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This excellent book is devoted to the specific nature of cerebral activity in the human infant. It is extremely well illustrated, well documented, and covers the field exhaustively. The data in this book are very well presented and a concise summary and extensive bibliography are found at the end of each chapter.
I am sure that the electroencephalographer would consider that the omission of the study of the electrical activity of the brain constitutes a major deficit in Dr. Peiper's investigation of cerebral function. I am certain that Dr. Peiper is cognizant of this deficiency, since he states that "electroencephalography has not been discussed because I have not acquired sufficient experience in this field."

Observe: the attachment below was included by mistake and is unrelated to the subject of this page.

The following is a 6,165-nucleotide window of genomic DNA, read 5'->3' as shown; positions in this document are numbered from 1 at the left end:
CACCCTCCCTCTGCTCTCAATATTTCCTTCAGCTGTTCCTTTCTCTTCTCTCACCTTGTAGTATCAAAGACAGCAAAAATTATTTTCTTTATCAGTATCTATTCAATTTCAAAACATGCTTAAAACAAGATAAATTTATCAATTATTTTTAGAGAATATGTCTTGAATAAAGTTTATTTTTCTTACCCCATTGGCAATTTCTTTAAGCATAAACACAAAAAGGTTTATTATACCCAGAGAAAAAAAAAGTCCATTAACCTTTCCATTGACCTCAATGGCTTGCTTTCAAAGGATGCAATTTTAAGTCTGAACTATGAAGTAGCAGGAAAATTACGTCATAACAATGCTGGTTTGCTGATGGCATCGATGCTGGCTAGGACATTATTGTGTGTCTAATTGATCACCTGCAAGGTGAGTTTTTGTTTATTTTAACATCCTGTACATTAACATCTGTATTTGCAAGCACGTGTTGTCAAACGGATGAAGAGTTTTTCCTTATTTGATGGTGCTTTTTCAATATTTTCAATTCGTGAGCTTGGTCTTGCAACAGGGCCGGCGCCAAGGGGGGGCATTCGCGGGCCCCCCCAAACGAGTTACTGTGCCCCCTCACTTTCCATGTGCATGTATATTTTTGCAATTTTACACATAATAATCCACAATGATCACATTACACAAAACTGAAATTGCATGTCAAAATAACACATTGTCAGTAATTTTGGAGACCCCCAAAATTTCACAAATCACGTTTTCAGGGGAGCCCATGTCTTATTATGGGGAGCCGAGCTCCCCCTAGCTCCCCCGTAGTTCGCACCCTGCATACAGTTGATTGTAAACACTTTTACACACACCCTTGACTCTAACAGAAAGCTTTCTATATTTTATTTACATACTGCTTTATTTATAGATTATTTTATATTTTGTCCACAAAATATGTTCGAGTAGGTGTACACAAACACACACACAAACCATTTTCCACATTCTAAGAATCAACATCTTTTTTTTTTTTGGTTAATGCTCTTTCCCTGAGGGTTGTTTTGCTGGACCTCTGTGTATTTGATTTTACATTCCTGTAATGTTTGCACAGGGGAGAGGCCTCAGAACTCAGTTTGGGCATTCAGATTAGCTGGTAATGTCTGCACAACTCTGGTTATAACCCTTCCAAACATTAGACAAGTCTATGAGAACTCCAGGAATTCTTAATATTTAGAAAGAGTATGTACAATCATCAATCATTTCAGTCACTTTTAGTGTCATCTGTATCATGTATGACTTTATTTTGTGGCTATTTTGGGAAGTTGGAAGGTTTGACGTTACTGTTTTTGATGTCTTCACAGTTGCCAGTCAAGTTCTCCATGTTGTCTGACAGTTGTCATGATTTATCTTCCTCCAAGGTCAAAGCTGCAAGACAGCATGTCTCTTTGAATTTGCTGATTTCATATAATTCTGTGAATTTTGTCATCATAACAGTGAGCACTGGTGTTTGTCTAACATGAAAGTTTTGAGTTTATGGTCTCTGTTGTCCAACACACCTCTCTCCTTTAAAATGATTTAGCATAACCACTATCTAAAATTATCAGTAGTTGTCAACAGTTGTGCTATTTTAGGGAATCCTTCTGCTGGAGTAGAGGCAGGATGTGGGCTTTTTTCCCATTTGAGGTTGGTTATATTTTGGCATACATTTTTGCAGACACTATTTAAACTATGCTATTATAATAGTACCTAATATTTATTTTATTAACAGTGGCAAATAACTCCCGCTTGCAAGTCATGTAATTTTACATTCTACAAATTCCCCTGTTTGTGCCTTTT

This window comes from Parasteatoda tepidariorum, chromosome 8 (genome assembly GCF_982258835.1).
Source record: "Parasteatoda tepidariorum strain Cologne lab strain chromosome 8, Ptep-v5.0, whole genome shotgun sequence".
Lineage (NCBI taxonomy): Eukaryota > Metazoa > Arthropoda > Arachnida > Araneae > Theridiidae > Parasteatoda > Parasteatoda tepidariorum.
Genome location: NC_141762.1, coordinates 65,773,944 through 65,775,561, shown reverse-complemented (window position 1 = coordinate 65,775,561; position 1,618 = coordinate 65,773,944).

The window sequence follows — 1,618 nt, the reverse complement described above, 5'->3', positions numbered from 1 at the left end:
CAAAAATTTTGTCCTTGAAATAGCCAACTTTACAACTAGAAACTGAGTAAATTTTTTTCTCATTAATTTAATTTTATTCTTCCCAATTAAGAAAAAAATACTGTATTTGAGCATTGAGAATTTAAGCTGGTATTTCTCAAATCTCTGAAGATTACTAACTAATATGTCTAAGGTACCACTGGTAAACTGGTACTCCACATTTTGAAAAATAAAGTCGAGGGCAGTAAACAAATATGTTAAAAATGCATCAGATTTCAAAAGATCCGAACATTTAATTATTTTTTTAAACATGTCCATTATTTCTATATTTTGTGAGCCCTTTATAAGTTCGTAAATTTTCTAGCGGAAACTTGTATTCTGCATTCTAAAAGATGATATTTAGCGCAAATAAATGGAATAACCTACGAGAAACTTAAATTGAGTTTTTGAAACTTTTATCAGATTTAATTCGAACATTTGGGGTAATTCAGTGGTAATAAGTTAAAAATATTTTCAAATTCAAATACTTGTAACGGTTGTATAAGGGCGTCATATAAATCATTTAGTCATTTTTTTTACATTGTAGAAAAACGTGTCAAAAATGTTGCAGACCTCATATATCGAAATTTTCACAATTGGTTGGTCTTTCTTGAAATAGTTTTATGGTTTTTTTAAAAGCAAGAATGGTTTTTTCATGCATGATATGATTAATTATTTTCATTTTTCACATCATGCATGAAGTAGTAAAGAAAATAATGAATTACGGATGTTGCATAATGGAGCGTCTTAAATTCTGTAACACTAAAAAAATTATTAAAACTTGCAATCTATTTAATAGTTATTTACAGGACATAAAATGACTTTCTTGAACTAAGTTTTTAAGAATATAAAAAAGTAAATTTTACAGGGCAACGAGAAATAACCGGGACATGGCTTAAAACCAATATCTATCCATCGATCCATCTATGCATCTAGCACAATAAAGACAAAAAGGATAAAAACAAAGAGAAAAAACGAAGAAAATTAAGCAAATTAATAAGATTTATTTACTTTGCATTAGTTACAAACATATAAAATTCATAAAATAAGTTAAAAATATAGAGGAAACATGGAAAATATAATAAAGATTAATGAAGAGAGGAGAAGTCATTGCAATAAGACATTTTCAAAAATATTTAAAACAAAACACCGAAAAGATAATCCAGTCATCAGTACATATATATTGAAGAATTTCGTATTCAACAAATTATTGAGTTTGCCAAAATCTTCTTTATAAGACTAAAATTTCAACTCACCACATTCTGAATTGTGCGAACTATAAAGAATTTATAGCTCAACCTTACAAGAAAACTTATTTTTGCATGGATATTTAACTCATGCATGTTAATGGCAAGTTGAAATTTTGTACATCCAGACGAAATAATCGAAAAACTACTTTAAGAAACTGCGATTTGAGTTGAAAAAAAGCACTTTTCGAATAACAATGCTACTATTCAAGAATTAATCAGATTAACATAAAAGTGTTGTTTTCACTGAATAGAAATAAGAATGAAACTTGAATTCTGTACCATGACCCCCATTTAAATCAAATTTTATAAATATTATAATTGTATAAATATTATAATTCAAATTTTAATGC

Dr. Peiper's primary concern in this book was to trace the development of human activity as a consequence of the growth of the child's ability to perceive. He discusses in detail the development of sensory function
LIVINGSTON S. Cerebral Function in Infancy and Childhood.. Am J Dis Child. 1964;108(4):448-449. doi:10.1001/archpedi.1964.02090010450026